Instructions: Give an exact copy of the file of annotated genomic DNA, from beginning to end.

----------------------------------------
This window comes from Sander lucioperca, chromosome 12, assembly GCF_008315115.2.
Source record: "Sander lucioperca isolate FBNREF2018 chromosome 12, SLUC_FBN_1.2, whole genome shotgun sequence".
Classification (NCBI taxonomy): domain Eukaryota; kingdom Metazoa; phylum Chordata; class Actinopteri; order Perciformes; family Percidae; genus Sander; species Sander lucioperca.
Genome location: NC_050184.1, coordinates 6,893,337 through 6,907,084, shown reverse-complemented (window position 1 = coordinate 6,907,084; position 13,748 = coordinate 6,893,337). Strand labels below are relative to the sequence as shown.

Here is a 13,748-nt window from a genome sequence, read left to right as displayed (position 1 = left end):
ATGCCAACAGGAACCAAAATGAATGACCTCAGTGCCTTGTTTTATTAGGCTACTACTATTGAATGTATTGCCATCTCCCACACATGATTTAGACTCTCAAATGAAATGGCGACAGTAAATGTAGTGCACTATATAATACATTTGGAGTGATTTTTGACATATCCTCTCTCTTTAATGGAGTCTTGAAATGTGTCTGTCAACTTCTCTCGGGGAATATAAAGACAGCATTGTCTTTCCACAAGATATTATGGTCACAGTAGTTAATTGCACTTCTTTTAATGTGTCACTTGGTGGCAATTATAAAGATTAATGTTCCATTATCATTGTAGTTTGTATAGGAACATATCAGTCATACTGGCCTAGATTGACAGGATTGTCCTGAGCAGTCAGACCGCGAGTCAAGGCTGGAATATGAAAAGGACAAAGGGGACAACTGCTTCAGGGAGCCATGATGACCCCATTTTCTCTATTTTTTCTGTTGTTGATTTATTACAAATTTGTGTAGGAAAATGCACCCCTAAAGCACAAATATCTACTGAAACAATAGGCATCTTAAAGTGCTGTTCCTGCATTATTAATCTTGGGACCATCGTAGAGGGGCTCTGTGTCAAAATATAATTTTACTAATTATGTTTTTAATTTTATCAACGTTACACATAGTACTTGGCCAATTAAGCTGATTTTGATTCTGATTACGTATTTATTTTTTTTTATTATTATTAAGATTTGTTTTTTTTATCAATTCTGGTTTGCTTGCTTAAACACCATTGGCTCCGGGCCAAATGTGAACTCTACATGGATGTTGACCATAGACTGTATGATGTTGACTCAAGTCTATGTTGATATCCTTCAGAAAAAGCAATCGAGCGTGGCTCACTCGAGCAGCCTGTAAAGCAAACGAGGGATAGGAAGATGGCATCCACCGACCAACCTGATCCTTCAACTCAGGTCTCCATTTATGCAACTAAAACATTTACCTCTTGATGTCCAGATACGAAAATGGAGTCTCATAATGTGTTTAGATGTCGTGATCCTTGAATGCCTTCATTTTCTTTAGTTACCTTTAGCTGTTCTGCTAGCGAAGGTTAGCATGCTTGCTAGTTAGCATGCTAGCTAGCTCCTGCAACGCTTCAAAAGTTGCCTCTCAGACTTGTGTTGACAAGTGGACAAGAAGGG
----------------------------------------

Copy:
This window comes from Sander lucioperca, chromosome 12, assembly GCF_008315115.2.
Source record: "Sander lucioperca isolate FBNREF2018 chromosome 12, SLUC_FBN_1.2, whole genome shotgun sequence".
Classification (NCBI taxonomy): domain Eukaryota; kingdom Metazoa; phylum Chordata; class Actinopteri; order Perciformes; family Percidae; genus Sander; species Sander lucioperca.
Genome location: NC_050184.1, coordinates 6,893,337 through 6,907,084, shown reverse-complemented (window position 1 = coordinate 6,907,084; position 13,748 = coordinate 6,893,337). Strand labels below are relative to the sequence as shown.

Here is a 13,748-nt window from a genome sequence, read left to right as displayed (position 1 = left end):
ATGCCAACAGGAACCAAAATGAATGACCTCAGTGCCTTGTTTTATTAGGCTACTACTATTGAATGTATTGCCATCTCCCACACATGATTTAGACTCTCAAATGAAATGGCGACAGTAAATGTAGTGCACTATATAATACATTTGGAGTGATTTTTGACATATCCTCTCTCTTTAATGGAGTCTTGAAATGTGTCTGTCAACTTCTCTCGGGGAATATAAAGACAGCATTGTCTTTCCACAAGATATTATGGTCACAGTAGTTAATTGCACTTCTTTTAATGTGTCACTTGGTGGCAATTATAAAGATTAATGTTCCATTATCATTGTAGTTTGTATAGGAACATATCAGTCATACTGGCCTAGATTGACAGGATTGTCCTGAGCAGTCAGACCGCGAGTCAAGGCTGGAATATGAAAAGGACAAAGGGGACAACTGCTTCAGGGAGCCATGATGACCCCATTTTCTCTATTTTTTCTGTTGTTGATTTATTACAAATTTGTGTAGGAAAATGCACCCCTAAAGCACAAATATCTACTGAAACAATAGGCATCTTAAAGTGCTGTTCCTGCATTATTAATCTTGGGACCATCGTAGAGGGGCTCTGTGTCAAAATATAATTTTACTAATTATGTTTTTAATTTTATCAACGTTACACATAGTACTTGGCCAATTAAGCTGATTTTGATTCTGATTACGTATTTATTTTTTTTTATTATTATTAAGATTTGTTTTTTTTATCAATTCTGGTTTGCTTGCTTAAACACCATTGGCTCCGGGCCAAATGTGAACTCTACATGGATGTTGACCATAGACTGTATGATGTTGACTCAAGTCTATGTTGATATCCTTCAGAAAAAGCAATCGAGCGTGGCTCACTCGAGCAGCCTGTAAAGCAAACGAGGGATAGGAAGATGGCATCCACCGACCAACCTGATCCTTCAACTCAGGTCTCCATTTATGCAACTAAAACATTTACCTCTTGATGTCCAGATACGAAAATGGAGTCTCATAATGTGTTTAGATGTCGTGATCCTTGAATGCCTTCATTTTCTTTAGTTACCTTTAGCTGTTCTGCTAGCGAAGGTTAGCATGCTTGCTAGTTAGCATGCTAGCTAGCTCCTGCAACGCTTCAAAAGTTGCCTCTCAGACTTGTGTTGACAAGTGGACAAGAAGGG